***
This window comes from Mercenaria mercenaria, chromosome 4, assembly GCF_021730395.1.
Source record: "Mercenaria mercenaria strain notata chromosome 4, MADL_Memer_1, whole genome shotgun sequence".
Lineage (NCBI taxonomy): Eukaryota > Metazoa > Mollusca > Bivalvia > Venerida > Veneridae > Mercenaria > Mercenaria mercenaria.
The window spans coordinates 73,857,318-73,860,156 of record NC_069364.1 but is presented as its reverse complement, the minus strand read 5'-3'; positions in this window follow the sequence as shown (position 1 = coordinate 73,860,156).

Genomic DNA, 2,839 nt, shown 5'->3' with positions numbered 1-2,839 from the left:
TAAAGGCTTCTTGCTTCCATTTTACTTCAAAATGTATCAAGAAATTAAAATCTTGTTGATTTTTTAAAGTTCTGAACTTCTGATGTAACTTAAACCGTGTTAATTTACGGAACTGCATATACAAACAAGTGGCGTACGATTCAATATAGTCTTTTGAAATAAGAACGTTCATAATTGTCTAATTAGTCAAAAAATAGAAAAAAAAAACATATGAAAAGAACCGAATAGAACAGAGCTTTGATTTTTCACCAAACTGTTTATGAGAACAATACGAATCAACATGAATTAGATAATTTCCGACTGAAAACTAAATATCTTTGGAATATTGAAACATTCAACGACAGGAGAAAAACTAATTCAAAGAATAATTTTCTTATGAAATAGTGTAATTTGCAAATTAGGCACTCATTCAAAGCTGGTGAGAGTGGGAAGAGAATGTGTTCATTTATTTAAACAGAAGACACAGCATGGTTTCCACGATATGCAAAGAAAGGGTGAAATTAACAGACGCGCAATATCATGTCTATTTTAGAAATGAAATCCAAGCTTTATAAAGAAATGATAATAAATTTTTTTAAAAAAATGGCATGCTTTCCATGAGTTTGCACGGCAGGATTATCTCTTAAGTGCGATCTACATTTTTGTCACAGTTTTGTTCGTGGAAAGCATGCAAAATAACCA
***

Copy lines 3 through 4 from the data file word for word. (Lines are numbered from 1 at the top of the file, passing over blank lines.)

Lineage (NCBI taxonomy): Eukaryota > Metazoa > Mollusca > Bivalvia > Venerida > Veneridae > Mercenaria > Mercenaria mercenaria.
The window spans coordinates 73,857,318-73,860,156 of record NC_069364.1 but is presented as its reverse complement, the minus strand read 5'-3'; positions in this window follow the sequence as shown (position 1 = coordinate 73,860,156).